For all you other "beachers" I found another great site which has many good recipes -- neatly organized and all in one place! The lady who runs it is very nice too. Just click on http://www.mizfrogspad.com/south_beach_diet.htm and you'll see what I mean. There is a list on the left with direct links to all sorts of recipes for all the different phases - it's GREAT! For example, look at this simple dessert recipe:
Pumpkin Pudding Six servings. Original version from Libby's at http://www.verybestbaking.com. This is a low fat, sugar-free version.

1 pkg. (1-oz, 4-serving size) vanilla instant pudding and pie filling mix
(I use the Jello sugar free pudding mix.)
1 can (12 oz) fat-free evaporated milk
1 can (15 oz) pure pumpkin (not pie filling mix)
1 tsp. pumpkin pie spice
Beat together pudding and milk. Refrigerate 5 minutes. Mix in pumpkin and spices. Put in six dessert dishes and refrigerate 10 minutes before serving.

Note: Instead of the pumpkin pie spice, you can substitute 1/2 tsp. cinnamon, 1/4 tsp. ginger, and 1/4 teaspoon nutmeg, and maybe a dash of cloves. Or just use 1 teaspoon cinnamon. You can also top with fat-free Cool Whip or Ketogenics maple butter-flavored syrup.

I'm so happy to find other lowcarbers who are on SBD. I'll be looking for all of your posts. Have a grea day, everyone!

Last edited by ckoudsi617 : Fri, Jan-09-04 at 10:10.
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  #5   ^
Old Fri, Jan-09-04, 10:25
ckoudsi617's Avatar
ckoudsi617 ckoudsi617 is offline
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Posts: 47
 
Plan: The South Beach Diet
Stats: 192.0/168.5/142.0 Female 64 inches
BF:39%/36%/25%
Progress: 47%
Location: Boston, MA
Post Direct quote from SBD site re: FATS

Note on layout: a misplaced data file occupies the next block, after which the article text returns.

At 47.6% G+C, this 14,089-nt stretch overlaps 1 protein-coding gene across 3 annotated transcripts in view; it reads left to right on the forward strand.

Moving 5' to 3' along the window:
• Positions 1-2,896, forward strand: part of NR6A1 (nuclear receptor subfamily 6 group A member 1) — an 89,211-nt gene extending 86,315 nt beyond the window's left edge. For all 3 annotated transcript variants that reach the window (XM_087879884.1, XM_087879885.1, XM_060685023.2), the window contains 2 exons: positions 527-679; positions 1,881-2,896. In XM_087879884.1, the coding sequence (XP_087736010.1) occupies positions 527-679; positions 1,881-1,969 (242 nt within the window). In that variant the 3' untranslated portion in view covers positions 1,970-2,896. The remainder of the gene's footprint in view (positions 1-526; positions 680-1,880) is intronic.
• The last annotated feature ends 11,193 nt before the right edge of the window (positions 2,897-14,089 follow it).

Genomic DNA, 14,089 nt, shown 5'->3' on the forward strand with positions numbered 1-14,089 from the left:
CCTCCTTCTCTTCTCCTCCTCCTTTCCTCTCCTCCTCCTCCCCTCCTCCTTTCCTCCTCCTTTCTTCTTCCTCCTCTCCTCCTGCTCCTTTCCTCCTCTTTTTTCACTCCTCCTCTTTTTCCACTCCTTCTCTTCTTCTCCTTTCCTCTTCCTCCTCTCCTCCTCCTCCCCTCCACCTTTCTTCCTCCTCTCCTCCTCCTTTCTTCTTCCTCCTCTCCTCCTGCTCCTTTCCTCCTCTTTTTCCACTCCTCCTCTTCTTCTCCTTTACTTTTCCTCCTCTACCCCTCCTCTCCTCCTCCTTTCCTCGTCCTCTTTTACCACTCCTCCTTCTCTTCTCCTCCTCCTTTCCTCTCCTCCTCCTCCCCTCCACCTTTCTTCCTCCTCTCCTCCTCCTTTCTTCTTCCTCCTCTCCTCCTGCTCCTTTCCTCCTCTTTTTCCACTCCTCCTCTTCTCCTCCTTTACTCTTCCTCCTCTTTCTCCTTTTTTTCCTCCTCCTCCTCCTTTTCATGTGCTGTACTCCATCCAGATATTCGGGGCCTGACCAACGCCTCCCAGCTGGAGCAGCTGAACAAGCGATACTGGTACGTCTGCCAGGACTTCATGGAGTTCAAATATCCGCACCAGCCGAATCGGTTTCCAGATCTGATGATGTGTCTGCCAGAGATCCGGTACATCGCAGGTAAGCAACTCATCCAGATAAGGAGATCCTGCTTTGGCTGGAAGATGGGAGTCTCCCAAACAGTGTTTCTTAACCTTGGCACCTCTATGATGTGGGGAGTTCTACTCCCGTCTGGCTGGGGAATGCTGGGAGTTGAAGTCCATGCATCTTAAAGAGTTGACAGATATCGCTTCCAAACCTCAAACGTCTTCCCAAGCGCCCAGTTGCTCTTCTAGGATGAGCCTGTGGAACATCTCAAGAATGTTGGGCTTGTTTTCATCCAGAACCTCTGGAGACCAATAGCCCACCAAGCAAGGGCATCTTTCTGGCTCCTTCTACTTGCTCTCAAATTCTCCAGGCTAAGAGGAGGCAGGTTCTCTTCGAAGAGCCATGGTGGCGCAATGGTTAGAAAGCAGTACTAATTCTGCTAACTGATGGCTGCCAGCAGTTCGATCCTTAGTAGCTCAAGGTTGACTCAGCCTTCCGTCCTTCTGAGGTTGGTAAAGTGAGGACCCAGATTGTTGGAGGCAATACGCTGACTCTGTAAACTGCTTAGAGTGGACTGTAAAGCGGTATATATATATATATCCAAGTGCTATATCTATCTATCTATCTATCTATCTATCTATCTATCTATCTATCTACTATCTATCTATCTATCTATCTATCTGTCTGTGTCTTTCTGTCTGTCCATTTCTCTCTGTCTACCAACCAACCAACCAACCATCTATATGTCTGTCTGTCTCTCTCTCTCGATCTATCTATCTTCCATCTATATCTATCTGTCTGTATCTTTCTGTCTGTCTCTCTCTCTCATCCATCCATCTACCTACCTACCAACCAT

Source: http://www.southbeachdiet.com/aboutdiet/carbs.asp

"Good Fats vs. Bad Fats"

"To make up for the overall cut in carbohydrates, my diet permits ample fats and animal proteins. This decision flies in the face of the famous diets that had been developed specifically for people with heart problems, like Pritikin and Ornish. For a cardiologist, this was skating on thin ice. But my experience with patients showed that those so-called heart-healthy diets were nearly impossible to stick to, because they relied too heavily on the dieters' ability to eat super-low fat over the long haul. The South Beach Diet permits lean beef, pork, veal, and lamb."

"The low-fat regimen's severe restrictions on meat were unnecessary-the latest studies had shown that lean meat did not have a harmful effect on blood chemistry. Even egg yolks are good for you, contrary to what we once believed. They're a source of natural vitamin E and have a neutral-to-favorable effect on our balance between good and bad cholesterol. Chicken, turkey, and fish (especially the oily ones, such as salmon, tuna, and mackerel) were recommended on my diet, along with nuts and low-fat cheeses and yogurt."

"As a rule, low-fat prepared foods can be a bad idea-the fats are replaced with carbs, which are fattening. But low-fat dairy products, such as cheese, milk, and yogurt are exceptions to this rule-they are nutritious and not fattening."